RUSU update on UCU Strike Action in Spring 2018

Update – 17th April 2018

All strike action has been placed on hold after UCU members voted to accept a revised deal which proposed to establish a Joint Expert Panel to re-examine the USS 2017 valuation.

We are pleased to say that this means there will not be strike action during the examination period.

More information can be found from UCU and UUK.

As a result, the current referendum on RUSU’s position relating to the strikes has been put on hold pending further information and you can find more information about what will happen next here.

Update – 16th March 2018

The current confirmed strikes taking place over the last four weeks have now ended. Action short of strike is still ongoing.

Disappointingly, on the 13th March 2018, following joint negotiations between UUK and UCU with the Advisory, Conciliation and Arbitration Service (ACAS), UCU rejected a revised proposal.

UCU is now threatening a further 14 days of strike action which would be timed to coincide with the exam period. As soon as we know more we will update you further.

In the meantime, it is important you take the following actions if you have been impacted by the strike action.

  1. Report any missed classes.
  2. Report any impacts on your assessments. This could include missed dissertation supervision meetings, any assessment you have felt disadvantaged in or any piece of work you are struggling with as a result of strike action. Please note wherever possible this form should be completed within 48 hours of an impact.
  3. Read the University’s Frequently Asked Questions. If you have any further queries, go to your Support Centre, HBS admin desk, ISLI or Graduate School.
  4. If you have evidence for a new or existing condition which has been exacerbated by strike action fill in an ECF form.
  5. Continue to check Me@Reading for the latest information from the University.

As always, you can contact RUSU's Advice Service for independent, confidential advice if you feel impacted by the strikes and need help with complaints or appeals.

In other news, there is to be a referendum on RUSU’s position relating to the strikes.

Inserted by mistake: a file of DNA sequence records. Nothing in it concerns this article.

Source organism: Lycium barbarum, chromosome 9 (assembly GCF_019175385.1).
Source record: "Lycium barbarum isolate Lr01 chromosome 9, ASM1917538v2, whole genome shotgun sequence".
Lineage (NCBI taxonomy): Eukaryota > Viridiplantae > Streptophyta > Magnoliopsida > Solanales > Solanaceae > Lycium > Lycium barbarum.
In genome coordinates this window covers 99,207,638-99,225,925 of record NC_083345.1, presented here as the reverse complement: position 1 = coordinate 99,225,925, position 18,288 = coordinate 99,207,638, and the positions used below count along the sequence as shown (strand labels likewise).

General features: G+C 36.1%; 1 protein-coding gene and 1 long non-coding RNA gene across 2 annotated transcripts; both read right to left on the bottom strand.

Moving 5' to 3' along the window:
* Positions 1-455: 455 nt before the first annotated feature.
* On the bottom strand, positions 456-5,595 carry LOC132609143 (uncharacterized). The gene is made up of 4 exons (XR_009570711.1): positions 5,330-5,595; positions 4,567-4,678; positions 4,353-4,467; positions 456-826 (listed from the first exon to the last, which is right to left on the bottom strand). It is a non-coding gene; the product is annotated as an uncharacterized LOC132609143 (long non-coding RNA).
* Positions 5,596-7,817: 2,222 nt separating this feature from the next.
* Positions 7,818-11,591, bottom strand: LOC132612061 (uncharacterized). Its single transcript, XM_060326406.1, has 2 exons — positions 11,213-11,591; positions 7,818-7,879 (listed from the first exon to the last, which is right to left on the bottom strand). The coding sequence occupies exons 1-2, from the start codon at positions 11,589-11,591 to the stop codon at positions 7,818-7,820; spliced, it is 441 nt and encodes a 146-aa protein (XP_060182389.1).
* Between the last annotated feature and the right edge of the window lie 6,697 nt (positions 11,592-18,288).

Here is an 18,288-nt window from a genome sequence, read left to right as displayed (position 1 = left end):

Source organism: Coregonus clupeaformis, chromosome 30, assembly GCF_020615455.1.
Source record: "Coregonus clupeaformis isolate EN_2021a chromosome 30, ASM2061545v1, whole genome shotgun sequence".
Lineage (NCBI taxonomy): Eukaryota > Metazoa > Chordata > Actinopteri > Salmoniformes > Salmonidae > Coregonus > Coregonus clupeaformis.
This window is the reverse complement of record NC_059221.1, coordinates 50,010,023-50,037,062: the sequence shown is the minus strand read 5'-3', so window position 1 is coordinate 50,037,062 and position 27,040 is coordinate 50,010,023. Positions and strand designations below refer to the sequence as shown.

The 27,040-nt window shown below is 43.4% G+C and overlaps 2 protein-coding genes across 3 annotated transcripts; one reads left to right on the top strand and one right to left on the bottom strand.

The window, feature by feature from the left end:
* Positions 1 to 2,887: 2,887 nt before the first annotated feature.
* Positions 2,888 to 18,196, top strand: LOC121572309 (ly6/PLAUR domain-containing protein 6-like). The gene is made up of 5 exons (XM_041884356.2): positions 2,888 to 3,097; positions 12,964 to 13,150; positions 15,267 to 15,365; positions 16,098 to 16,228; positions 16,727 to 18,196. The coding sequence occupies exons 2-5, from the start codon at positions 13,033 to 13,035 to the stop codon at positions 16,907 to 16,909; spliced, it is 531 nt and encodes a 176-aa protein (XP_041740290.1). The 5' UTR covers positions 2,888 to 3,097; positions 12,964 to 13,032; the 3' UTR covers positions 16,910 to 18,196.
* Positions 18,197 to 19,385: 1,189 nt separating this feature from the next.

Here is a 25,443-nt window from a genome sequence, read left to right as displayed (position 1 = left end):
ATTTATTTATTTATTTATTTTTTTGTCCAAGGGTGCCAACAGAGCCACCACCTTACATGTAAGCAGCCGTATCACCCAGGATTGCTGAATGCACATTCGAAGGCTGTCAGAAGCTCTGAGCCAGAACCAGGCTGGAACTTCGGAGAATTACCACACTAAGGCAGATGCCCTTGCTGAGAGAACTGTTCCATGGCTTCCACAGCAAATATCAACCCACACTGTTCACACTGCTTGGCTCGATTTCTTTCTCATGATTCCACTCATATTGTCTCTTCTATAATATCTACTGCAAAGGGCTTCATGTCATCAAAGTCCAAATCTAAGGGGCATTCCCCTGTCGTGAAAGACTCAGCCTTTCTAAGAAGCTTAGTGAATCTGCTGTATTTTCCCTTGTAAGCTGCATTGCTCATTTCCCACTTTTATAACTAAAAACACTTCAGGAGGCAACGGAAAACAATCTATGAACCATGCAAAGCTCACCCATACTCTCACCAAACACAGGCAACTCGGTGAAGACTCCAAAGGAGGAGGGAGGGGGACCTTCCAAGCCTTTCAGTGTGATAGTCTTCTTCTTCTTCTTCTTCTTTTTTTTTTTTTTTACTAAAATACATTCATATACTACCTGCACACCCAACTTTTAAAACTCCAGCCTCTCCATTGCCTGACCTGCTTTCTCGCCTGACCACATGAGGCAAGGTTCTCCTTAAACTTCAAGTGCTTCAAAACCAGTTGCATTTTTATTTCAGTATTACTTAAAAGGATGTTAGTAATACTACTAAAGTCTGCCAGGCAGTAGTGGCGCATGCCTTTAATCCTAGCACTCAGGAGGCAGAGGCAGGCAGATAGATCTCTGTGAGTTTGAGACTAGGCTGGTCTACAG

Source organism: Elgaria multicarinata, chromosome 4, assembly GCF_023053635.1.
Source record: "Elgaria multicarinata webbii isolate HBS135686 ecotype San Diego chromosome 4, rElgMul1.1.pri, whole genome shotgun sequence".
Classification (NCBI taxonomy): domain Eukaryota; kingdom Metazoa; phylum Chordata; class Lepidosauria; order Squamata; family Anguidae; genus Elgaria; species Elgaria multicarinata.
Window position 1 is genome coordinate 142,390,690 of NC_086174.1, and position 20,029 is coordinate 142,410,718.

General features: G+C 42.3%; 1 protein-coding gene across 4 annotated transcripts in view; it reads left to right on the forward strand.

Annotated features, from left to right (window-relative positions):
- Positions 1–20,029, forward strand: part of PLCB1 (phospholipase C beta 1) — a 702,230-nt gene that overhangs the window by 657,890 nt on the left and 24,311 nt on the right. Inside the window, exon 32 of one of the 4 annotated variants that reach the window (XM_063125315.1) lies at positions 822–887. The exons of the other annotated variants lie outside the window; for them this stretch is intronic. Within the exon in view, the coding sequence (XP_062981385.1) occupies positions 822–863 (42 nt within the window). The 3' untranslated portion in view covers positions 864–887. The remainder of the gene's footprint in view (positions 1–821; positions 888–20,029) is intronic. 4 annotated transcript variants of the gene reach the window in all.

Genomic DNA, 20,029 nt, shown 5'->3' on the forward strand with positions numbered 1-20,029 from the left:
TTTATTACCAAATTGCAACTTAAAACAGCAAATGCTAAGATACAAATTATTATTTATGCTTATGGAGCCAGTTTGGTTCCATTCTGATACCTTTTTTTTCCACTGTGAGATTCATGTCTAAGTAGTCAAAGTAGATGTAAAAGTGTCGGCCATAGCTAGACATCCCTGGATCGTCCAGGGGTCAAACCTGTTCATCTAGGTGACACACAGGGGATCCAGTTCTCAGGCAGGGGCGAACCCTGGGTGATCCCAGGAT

Update – 21st February 2018

The strike action is set to begin tomorrow (Thursday 22nd) and we understand that many of you will have a number of worries or questions. The University has released a set of frequently asked questions (FAQ's) on Me@Reading and they will be updating these as and when further details are received. Please get in contact with your Education Officer, Ed White, if you have any questions which are not addressed.

In the run up to the proposed action please make sure you regularly check Me@Reading for the most up to date information regarding the upcoming strike action.

Some students have contacted us asking if they are bound by RUSU’s position. This is not the case and RUSU’s position is that of the organisation. Students can of course decide to support whichever side/action they believe is right.

You can also contact RUSU's Advice Service for independent, confidential advice if you feel impacted by the strikes and need help with complaints or appeals.

FAQ's

Where can I find more information on the University's answer to common questions?

The University has released a set of frequently asked questions (FAQ's) on Me@Reading and they will be updating these as and when further details are received.

What has Sir David Bell said?

Take a look at Sir David Bell's open letter to staff and students.

What are Reading's UCU saying?

Read Reading's UCU's latest update.

What is USS?

Universities Superannuation Scheme is one of the largest private pension schemes in the UK and is the principal scheme for academic and comparable staff in UK universities and other higher education and research institutions with over 350 employers participating in it.

What is UCU?

The University and College Union (UCU) represents over 110,000 academics, lecturers, trainers, instructors, researchers, managers, administrators, computer staff, librarians and postgraduates in universities, colleges, prisons, adult education and training organisations across the UK.

What is UUK?

Universities UK is the representative organisation for the UK's universities. It has formed its pensions benefit proposal following consultation with employers, drawing together the views of employers responsible for 92% of USS active scheme members.

What have NUS said about the pensions dispute?

NUS and UCU are sister organisations committed to promoting the interests of our members and to defending education. We are proud of our work together in calling for a better deal for students and staff and in challenging the marketisation of education.

We believe that fairly rewarded staff are the cornerstone of the university experience and that the proposal by Universities UK to substantially cut the pensions of members of the USS pension scheme will be hugely damaging if implemented.

As representatives of students, NUS is worried that the imposition of these cuts in the face of sector wide opposition will lead to a demotivated and unhappy workforce and consequent recruitment and retention problems as staff vote with their feet and move elsewhere.